2010-05-06 / Editorial Page

News for Families & Consumers

Bailing out your household budget
Martha Partridge
Family & Consumer Science Agent Lincoln & Wilkes Counties

Is your household budget in need of a bail-out? Not too long ago people considered spending less than they earned to be an optional activity. Credit made up the difference, sparked in many cases by confidence that income, home values, and the return on investments would just keep going up. Lay-offs, foreclosures, and an extremely volatile stock market are helping some to find out that what goes up must come down.

There are things you can do that can make a big difference in your monthly bottom line. There is no better time than the present to develop and implement your own bailout plan. Here are some suggestions to help you develop your plan.

Evaluate your mortgage and home equity debt. If you have an excellent credit score and sufficient equity in your home, interest rates are so low that it is a good time to consider combining and refinancing any outstanding balance on your home mortgage and home equity loans. In general, you should consider refinancing if the interest rate on your current loans is at least two points higher than market rates.

Unlike mortgages, the interest rates on non-mortgage loans and credit cards remains high and in many cases, is going up. Using the equity in your home to pay-off non-mortgage debt is an option, but it is also one of the causes for the current mortgage crisis. Until housing prices stabilize, it is probably wise to keep your home equity level to at least twenty percent of the current value of your home.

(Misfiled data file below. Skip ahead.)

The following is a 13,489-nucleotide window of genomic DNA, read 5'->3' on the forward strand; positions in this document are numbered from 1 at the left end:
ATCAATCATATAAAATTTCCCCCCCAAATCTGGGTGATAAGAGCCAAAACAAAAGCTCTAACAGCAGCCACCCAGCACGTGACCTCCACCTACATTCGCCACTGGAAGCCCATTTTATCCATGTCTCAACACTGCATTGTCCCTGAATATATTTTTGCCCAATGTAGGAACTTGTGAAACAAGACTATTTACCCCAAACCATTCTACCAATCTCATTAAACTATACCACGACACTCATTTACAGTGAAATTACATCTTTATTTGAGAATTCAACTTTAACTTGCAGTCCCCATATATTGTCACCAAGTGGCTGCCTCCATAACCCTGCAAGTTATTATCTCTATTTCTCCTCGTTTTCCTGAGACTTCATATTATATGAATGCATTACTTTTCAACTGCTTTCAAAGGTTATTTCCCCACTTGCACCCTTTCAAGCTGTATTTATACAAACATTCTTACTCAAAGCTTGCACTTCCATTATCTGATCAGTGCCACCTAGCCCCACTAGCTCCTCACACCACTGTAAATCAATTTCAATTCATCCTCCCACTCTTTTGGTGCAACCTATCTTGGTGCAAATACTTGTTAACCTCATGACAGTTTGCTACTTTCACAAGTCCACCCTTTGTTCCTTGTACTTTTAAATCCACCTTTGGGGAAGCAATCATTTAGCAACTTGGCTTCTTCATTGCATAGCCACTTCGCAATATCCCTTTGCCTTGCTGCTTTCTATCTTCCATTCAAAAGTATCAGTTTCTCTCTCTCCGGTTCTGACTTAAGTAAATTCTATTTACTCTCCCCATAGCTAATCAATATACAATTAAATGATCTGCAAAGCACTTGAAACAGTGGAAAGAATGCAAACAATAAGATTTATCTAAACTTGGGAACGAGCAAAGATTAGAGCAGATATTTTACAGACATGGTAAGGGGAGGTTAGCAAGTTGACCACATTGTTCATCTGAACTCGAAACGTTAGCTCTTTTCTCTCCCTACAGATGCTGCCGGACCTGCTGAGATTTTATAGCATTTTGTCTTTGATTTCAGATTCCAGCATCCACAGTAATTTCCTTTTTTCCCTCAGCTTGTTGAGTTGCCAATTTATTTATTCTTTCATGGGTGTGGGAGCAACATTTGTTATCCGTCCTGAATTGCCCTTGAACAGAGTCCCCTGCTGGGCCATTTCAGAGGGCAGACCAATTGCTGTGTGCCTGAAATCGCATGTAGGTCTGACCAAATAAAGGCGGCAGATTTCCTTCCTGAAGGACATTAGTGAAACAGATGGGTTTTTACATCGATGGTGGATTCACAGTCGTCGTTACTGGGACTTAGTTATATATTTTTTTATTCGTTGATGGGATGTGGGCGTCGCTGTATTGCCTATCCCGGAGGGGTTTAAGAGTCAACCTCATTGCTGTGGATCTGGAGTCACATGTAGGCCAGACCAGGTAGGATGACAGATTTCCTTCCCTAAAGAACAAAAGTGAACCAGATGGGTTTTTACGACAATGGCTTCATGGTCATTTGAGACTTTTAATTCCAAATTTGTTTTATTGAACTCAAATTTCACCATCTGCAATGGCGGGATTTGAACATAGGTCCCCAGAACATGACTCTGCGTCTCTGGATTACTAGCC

Pay off credit cards. The credit crunch is leading credit card providers to reduce credit limits for many credit card holders. Having your credit limit reduced impacts your available credit, which in turn, lowers your credit score. When your credit score drops, many lenders will raise the interest rate on your credit card, making it that much harder to get out of debt. To get out of debt you need to stop using credit. Make the minimum monthly required payment on all of your credit cards but the one with the highest interest rate. Pay as much as you can (above the minimum required) on that credit card until it is paid off. Committing to paying the same amount each month until all your credit cards are paid off will speed up the time to get out of debt and significantly reduce your finance charges.

Scrutinize household bills. Take a hard look at your statements for telephone service (cellular and land lines), cable television, Internet access, natural gas, electricity, water, trash collection, newspapers, and bank accounts. Eliminate services you do not use, no longer need, or can live without. Where you have a choice of providers, shop around for a better deal. Track your spending. Want to increase your pay by twenty percent? Find out where your money goes. Most families can save as much as twenty percent just by paying more attention to how they spend the money they have. Small, frequent purchases can really add up. When you identify an area of overspending, you have several options for dealing with it. You can give it up, find a cheaper alternative, and economize to reduce the cost, barter or trade, or use a free or low-cost community resource instead.

Establish an emergency savings fund. Up to now, many people have relied upon available credit to finance unexpected expenses. Financial experts recommend that you keep 3 to 6 months of living expenses in an account where you can get it if you need it. With six months of expenses in the bank, a lay-off or medical emergency is much less stressful. The additional savings also enables you to raise your insurance deductibles which will save you money on premiums.

A comprehensive review of your household budget will help you to develop your own bailout plan. Be sure to involve everyone in the household in your discussions on how to save money. You may be surprised at the great ideas your kids come up with, especially if they share in the rewards of any savings through a family outing or fun activity. They are also more likely to follow through on any bailout plan you come up with if there is something in it for them.

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